Obla’s Counsel (Chief I.A. Adedipe, SAN andChief F.O. Orbih, SAN)both argued that considering the stage of the proceedings, the EFCC’s failure/refusal to file any response to Obla’s no case submission ought to be interpreted as a concession to the fact that Obla was entitled to an order discharging and acquitting him on all the counts of the Amended Information related to him.
The Judge however opined that since the jurisdiction of the Court had been challenged, the only issue to consider was whether or not the Court had the jurisdiction to continue with the trial.
Consequently, after more than two years of trial, Justice H. Oshodi on 16th April 2019delivered a ruling striking out the charge before the Lagos High Court. The Court held that based on the judicial precedent set by the case of Nganjiwa V. FRN, the High Court lacked jurisdiction to hear the suit, as the EFCC “jumped the gun” in filing the Amended Information.
The Court, in its Ruling, seriously deprecated the conduct of both the EFCC and its Counsel, Rotimi Oyedepo and condemned its prosecution of the case in the following words:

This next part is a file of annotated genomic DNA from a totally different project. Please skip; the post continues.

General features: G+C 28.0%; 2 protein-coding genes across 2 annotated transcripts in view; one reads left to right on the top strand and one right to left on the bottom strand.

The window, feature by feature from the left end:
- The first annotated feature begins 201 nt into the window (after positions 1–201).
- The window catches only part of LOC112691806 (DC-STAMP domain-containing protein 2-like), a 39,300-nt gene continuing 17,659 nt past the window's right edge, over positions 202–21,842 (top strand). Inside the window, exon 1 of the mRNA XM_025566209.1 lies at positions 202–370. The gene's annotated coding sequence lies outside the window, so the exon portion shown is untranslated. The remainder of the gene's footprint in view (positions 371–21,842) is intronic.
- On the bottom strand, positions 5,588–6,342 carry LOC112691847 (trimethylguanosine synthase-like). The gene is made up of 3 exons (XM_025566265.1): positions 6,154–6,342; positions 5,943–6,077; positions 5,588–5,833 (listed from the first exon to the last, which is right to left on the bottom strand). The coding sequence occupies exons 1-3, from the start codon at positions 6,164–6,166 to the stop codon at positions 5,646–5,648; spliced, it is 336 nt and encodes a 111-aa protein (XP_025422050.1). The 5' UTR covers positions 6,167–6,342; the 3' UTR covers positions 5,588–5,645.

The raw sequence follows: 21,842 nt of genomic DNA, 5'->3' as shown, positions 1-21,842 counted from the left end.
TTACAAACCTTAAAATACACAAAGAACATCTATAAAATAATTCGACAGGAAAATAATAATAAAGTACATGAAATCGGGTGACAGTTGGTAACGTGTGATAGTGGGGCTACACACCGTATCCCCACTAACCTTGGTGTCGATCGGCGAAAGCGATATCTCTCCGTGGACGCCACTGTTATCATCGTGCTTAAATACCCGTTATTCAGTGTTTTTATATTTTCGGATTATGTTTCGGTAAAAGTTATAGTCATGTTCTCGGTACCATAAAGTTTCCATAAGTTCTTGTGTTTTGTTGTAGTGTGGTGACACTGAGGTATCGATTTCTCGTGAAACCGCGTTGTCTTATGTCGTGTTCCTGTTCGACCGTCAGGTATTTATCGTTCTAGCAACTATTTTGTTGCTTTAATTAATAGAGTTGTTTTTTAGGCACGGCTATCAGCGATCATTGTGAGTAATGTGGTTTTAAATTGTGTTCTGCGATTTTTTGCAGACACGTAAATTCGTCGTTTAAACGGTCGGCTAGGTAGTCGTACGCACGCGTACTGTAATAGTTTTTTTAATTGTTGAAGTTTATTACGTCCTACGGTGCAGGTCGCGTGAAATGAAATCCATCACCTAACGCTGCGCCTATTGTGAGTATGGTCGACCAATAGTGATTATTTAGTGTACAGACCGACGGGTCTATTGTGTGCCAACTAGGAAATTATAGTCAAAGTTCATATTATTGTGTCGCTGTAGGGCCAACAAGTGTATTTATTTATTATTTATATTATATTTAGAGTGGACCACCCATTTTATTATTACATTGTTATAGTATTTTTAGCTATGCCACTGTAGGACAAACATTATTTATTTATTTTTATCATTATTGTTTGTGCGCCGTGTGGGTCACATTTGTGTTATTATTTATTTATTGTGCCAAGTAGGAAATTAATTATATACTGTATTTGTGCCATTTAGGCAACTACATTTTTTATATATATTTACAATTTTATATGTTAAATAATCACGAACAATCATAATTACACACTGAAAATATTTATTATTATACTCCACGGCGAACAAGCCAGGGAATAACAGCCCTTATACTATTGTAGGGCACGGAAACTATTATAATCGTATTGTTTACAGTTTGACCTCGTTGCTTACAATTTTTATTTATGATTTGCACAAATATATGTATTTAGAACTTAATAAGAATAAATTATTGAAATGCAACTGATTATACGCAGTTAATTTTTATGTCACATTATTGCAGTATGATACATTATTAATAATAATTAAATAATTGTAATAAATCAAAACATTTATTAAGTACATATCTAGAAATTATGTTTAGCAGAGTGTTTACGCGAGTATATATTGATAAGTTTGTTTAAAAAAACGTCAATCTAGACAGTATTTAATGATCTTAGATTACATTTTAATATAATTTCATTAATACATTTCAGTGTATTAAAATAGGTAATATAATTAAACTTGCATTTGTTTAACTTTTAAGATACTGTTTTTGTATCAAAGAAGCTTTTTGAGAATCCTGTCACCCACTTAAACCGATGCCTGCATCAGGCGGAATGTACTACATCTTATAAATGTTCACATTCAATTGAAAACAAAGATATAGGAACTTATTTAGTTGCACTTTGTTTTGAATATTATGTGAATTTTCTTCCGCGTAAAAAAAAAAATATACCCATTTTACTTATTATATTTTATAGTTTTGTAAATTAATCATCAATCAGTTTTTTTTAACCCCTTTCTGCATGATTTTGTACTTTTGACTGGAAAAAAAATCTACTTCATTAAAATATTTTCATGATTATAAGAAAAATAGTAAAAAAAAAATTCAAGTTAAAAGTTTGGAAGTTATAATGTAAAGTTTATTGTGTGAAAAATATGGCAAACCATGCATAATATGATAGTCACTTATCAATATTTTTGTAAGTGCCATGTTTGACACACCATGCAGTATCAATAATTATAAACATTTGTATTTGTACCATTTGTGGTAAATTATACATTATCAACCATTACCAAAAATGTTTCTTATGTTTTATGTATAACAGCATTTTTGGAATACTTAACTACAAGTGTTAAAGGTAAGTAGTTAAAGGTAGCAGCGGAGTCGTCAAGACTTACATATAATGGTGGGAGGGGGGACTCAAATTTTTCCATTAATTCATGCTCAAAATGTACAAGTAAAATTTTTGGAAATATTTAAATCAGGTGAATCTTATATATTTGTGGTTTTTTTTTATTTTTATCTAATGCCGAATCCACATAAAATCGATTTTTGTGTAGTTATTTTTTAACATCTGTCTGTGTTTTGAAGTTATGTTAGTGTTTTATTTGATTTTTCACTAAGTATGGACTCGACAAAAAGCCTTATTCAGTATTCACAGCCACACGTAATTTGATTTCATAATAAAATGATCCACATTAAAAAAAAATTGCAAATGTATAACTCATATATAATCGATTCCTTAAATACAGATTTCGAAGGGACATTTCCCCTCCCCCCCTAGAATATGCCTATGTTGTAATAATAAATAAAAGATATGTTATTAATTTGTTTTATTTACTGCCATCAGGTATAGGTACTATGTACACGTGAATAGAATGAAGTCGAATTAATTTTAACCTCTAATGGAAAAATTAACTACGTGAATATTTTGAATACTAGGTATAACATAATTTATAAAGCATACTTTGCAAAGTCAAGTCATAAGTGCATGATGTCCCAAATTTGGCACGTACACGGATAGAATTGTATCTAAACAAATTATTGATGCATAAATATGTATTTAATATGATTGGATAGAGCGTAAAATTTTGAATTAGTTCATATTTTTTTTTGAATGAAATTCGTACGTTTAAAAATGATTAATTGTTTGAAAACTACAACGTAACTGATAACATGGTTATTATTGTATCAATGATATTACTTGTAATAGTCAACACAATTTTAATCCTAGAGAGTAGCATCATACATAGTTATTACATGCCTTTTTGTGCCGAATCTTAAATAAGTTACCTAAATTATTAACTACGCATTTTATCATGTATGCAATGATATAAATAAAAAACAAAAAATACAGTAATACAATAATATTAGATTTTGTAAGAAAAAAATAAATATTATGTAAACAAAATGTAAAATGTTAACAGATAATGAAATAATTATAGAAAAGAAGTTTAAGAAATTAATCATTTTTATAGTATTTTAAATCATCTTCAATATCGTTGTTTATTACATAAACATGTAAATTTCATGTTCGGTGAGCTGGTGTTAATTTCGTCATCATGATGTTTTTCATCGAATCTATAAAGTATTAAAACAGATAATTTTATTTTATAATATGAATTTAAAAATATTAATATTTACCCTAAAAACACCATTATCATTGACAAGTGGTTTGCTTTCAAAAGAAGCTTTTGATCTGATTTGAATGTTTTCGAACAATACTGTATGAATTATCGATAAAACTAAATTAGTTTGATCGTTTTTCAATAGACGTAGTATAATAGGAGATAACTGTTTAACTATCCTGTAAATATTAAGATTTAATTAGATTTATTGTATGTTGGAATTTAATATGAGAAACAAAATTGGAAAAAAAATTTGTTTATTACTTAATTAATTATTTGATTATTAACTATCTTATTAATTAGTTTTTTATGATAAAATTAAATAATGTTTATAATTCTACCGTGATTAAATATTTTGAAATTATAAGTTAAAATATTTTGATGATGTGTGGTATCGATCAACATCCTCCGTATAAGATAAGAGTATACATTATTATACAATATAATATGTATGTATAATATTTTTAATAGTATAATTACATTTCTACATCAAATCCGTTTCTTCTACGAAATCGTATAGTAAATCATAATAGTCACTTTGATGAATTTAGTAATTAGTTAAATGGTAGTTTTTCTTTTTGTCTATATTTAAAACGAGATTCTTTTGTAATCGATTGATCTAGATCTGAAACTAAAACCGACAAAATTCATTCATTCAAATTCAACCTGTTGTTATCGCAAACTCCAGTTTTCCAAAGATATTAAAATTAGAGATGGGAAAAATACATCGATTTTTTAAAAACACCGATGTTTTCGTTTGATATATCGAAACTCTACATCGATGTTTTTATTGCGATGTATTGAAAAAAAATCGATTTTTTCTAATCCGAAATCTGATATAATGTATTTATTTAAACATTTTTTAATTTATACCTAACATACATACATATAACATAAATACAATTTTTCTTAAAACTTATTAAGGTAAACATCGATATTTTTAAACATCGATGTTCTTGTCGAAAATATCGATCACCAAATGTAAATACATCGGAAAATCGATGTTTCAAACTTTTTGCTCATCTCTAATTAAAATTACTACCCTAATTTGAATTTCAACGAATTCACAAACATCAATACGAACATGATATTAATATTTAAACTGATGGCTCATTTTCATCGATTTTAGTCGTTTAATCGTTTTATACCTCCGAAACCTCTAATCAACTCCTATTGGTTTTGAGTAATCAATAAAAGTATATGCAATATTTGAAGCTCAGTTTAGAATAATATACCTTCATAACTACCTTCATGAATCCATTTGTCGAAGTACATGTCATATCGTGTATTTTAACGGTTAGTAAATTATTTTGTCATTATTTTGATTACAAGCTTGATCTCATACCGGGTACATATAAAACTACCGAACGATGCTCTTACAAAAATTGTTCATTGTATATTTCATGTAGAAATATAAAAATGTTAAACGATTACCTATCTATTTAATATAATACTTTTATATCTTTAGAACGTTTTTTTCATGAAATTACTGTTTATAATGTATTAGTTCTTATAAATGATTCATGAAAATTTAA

“Before concluding, the Court will want to make one or two comments.
As noted above, the Prosecution, as at Monday 11th December 2017 was aware, as a result of the decision of the Court of Appeal in HON. JUSTICE HYELADZIRA NGANJIWA V FEDERAL REPUBLIC OF NIGERIA (Supra) that the Court lacked jurisdiction to entertain the criminal action filed against the 1stDefendant. As at that day, the 1stAmended Information was yet to be filed. As at that day, the 12th (twelfth) witness for the Prosecution was still giving evidence. One would have thought that the Prosecution would have urged the Court to strike out the case as a consequence of the decision of the Court of Appeal. But no! the Prosecution still persisted, like a bull running amok, amended the Information and called 2 (two) further witnesses.